While I learned what Damiano says is the most useful tool in the kitchen (a sieve) and the most important ingredient (good olive oil), it was much more than that. I realized that Florence has a long way to go and there are a lot of commercial scam artists in the restaurant arena. The mentality that looms over it is that “tourists won’t know the difference so we can feed them sub-par fare at exorbitant prices Italians would never pay.” Tourists aren’t garbage disposals. Owners shouldn’t profit from the fact that countries like the US have polluted our palates and culture for taste. They should be providing us with quality so that our palates can grow. Damiano has a progressive attitude towards foreign clientele. He places importance on promoting the memory of taste through serving quality food and being there to educate his diners, to everyone regardless of where they are from. I’d only wish more restaurateurs held this sentiment. Sadly, many eateries in Florence attempt to recreate what tourists would find at home and consequently they are contributing to the erosion of the city’s artisanal identity.
I’ll close this post by giving some additional tips about eating in Florence, according to the interview I had with this wholly talented local chef.
The steak. The Bistecca Fiorentina. The thing every single person asks about (unless they are a vegetarian/vegan/red meat avoider): where to get the best bistecca fiorentina, the Florentine steak in Florence.
It’s not even all about where to get it, it’s about where the chefs have found it. If you see a restaurant touting 500 grams of a personalized sized steak- it’s not worth it. Turns out, these small steaks usually come from young calves in Holland. According to Damiano, this meat is also pretty tasteless. Also, the whole Chianina craze has some holes in it. Chianina, is the name for the heritage breed of cattle native to the Etruscan and Roman settlement of Val di Chiana (a valley which spans through the territories of Arezzo and Siena). This breed has been in existence for thousands of years, thus one of the oldest breeds in the world. There is no possible way that hundreds of restaurants in Florence can boast 100% pure bred Chianina in their steaks. And this is why: this cow is massive weighing up to a ton therefore there is a limit on how many can be butchered per month since they need time to grow. Once butchered, a good slab of meat needs a minimum of 45 days of dry aging in order to soften. Since they are about a ton, they need a huge amount of land and feed to be sustained. Have you looked at Tuscany on a map recently? It’s not that big to house free range heritage cattle for the whole country to eat. Also, think tagliata is the solution to getting a smaller steak portion? Well, first of all it’s the sirloin cut controfiletto invented for tourists, and most sirloin cuts you’ll find in Florence come from Brazilian or Argentinian cattle. The solution that many farmers have adopted in order to keep up with the demand for Chianina is to cross-breed.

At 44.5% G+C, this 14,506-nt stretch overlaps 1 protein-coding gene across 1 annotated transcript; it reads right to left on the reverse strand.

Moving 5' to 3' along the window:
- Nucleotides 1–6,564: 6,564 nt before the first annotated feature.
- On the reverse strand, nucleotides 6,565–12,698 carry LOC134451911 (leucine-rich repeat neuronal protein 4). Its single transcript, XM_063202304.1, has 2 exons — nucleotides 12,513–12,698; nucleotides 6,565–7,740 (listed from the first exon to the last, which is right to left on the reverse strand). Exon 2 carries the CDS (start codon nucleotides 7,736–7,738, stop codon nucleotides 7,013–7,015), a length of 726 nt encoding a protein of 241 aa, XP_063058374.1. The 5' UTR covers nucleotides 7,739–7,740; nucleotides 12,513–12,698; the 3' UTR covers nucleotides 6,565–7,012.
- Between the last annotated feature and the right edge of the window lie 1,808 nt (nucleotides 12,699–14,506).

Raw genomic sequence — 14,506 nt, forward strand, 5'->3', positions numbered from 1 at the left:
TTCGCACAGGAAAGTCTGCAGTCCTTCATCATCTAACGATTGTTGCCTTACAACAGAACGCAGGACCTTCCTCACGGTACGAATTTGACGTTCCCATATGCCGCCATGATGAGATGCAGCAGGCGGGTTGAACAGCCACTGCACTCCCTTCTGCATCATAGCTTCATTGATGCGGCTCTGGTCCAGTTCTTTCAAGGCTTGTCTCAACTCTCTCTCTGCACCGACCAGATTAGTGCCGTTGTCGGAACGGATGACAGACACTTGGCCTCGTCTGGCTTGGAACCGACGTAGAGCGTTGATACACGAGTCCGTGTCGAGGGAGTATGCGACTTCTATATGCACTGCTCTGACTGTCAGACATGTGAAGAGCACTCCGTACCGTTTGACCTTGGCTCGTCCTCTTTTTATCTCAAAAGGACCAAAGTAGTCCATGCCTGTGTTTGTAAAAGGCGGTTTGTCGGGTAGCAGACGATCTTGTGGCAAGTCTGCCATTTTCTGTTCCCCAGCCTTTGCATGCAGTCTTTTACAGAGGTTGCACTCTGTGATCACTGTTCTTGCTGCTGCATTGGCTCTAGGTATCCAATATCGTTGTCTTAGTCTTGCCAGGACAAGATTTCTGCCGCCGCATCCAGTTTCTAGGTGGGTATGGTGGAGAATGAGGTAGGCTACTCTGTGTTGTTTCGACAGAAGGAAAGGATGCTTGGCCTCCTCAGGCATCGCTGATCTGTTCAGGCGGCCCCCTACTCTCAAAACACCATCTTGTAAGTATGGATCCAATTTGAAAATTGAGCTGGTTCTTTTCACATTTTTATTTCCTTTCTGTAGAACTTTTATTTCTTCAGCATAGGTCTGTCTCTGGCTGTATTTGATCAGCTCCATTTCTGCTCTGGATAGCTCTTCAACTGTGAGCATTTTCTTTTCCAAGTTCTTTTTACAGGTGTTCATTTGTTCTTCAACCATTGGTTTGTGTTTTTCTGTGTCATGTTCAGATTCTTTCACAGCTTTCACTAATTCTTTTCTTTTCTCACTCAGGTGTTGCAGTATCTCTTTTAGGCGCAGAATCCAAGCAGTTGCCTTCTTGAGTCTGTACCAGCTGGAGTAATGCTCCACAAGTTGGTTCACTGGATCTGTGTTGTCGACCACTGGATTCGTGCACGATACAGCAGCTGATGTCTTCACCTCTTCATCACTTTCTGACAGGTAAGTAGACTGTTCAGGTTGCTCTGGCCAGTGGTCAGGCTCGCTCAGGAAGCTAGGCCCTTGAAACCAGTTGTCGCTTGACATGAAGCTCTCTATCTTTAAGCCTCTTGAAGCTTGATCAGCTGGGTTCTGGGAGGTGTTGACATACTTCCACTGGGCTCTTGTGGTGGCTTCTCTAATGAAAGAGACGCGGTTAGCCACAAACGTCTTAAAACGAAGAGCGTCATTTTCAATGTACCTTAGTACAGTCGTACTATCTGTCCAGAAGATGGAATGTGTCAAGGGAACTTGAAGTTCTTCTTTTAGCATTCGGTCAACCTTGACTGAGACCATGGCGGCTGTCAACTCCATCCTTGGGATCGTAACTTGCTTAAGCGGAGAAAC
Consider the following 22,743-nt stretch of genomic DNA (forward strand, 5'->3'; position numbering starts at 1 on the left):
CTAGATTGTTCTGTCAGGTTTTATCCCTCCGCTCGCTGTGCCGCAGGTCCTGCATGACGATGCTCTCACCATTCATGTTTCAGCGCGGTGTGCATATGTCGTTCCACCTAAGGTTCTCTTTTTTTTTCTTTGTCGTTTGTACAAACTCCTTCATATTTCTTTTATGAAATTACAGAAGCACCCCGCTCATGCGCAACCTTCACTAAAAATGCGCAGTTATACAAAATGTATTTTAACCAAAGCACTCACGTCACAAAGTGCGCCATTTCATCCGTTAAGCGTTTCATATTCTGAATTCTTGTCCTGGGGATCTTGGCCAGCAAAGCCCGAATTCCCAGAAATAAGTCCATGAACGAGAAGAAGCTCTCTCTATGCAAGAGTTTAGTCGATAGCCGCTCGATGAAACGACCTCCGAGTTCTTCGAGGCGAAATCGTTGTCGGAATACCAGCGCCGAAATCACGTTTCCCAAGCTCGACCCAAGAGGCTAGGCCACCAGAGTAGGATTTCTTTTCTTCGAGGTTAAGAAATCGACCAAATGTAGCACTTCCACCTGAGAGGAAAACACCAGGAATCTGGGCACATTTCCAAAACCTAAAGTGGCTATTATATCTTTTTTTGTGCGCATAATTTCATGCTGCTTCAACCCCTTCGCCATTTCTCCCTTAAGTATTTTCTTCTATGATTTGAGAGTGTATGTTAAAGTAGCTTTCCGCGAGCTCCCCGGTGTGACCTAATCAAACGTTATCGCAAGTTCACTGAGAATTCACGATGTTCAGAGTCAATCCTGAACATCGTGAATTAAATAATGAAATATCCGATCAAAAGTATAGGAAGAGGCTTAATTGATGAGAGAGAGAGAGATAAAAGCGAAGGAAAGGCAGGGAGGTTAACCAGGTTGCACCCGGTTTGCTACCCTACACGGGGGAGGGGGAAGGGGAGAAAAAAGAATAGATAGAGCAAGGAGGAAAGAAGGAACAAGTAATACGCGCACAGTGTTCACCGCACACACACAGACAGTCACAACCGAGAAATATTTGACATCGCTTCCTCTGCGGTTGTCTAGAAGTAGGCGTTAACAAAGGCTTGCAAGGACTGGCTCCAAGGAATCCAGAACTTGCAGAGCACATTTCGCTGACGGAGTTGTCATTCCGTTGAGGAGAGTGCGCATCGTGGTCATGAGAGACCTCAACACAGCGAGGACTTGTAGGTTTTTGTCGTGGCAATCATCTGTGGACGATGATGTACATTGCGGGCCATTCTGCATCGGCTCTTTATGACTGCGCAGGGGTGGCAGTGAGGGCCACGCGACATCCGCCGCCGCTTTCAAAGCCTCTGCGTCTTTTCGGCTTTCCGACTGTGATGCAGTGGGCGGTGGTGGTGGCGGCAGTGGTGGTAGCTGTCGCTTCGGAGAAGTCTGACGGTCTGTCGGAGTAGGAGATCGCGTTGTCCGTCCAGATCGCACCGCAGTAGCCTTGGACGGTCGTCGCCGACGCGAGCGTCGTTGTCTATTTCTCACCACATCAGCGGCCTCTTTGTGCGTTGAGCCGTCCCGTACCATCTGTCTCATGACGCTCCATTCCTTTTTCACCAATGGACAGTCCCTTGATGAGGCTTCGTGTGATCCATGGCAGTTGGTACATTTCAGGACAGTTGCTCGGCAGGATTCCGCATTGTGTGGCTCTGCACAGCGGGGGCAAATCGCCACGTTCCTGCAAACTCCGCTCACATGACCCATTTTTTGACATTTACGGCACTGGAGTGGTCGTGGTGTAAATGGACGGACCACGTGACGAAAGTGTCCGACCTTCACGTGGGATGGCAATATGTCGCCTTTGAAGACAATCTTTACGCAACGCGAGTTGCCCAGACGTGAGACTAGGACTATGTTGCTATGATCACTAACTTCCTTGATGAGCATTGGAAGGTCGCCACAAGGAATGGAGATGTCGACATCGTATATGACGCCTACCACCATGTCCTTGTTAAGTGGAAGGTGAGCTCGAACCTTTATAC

Why is this a problem? Because there is a certain denotation of quality and premium with Chianina beef. If they tout “Bistecca Fiorentina” or Chianina and charge premium prices for it, you should be getting a genuine slice of meat.
How do you know just by going into a restaurant? Better ask a chef! Ask what breed the cattle is and ask where it came from. The UK and France are second best bets for quality beef, but generally avoid meat from Central Europe and the Netherlands, only in terms of taste and quality. If a place is charging 70 and up euros a kilo for steak, it better be from local Chianina and the chef/staff should know how it ate and lived. If you find a steak at a restaurant in Florence for 30 euros a kilo, I guarantee it is not 100% Chianina. And honestly, unless the farmer has done a careful job of rearing, feeding and eventually a butcher’s final dry aging touch, the Chianina is not necessarily the holy grail of meat. I’ve heard and read that it was originally a working cow so the muscular structure have evolved to be tough and strong- which could mean a not so tender steak unless proper measure were taking during life like resting, diet, aging etc. Where we get our food from is just as important as the ingredients themselves.
Another observation that we should keep in mind when dining out is how memorable is it? While you may not be able to remember everything you ate, you should remember that it was amazing. Crying ideal.
Club Culinario Toscando da Osvaldo. Address: Piazza de’ Peruzzi 3/r Florence, Italy. Open: Daily for Lunch and Dinner. http://www.clubosvaldo.com/ Reservations encouraged. Tel. 055217919
In tears of food joy,
If you’re coming to Florence, consider a private curated dinner at one of the best restaurants in Florence and with wines to match! Contact me for more info. Buon appetito!